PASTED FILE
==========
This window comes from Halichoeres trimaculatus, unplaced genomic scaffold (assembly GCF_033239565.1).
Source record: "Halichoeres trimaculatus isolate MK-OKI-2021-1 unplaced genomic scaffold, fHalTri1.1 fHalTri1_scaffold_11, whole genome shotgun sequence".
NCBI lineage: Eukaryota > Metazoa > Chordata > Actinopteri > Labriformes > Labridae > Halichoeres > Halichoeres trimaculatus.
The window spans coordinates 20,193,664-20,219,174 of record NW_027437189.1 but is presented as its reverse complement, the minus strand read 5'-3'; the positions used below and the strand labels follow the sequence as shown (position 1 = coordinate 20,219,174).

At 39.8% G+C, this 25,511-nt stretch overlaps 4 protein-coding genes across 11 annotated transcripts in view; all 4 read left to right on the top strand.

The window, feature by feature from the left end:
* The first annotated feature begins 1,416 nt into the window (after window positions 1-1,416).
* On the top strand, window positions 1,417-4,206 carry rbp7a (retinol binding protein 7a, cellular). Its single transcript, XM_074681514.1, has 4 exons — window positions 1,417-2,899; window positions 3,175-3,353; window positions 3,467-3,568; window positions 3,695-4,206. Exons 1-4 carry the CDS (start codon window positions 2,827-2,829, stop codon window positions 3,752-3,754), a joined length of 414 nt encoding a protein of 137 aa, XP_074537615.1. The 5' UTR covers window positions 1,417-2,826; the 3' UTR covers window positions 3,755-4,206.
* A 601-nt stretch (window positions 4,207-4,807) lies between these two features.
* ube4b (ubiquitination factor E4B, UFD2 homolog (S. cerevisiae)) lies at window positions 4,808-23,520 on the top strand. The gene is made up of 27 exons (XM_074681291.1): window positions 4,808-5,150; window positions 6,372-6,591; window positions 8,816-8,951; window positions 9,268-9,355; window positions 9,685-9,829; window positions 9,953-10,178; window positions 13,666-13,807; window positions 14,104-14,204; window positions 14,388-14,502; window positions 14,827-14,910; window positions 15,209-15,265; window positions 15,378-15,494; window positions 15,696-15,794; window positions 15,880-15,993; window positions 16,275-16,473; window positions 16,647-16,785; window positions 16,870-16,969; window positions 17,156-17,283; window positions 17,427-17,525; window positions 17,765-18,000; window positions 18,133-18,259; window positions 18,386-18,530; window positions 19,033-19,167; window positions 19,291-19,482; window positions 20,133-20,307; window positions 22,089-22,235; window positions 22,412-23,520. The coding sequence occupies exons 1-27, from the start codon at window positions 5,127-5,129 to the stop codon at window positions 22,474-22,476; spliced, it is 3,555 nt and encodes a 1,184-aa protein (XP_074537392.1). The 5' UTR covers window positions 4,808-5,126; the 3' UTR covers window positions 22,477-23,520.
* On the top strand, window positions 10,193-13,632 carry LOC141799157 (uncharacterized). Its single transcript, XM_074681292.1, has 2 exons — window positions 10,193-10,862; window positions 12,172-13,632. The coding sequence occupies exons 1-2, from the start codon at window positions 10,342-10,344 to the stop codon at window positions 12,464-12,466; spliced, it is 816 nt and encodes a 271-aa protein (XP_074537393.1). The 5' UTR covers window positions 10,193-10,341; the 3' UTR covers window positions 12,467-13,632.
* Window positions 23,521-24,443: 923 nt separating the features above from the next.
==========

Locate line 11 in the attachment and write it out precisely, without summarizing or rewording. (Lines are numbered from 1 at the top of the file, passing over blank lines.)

* On the top strand, window positions 10,193-13,632 carry LOC141799157 (uncharacterized). Its single transcript, XM_074681292.1, has 2 exons — window positions 10,193-10,862; window positions 12,172-13,632. The coding sequence occupies exons 1-2, from the start codon at window positions 10,342-10,344 to the stop codon at window positions 12,464-12,466; spliced, it is 816 nt and encodes a 271-aa protein (XP_074537393.1). The 5' UTR covers window positions 10,193-10,341; the 3' UTR covers window positions 12,467-13,632.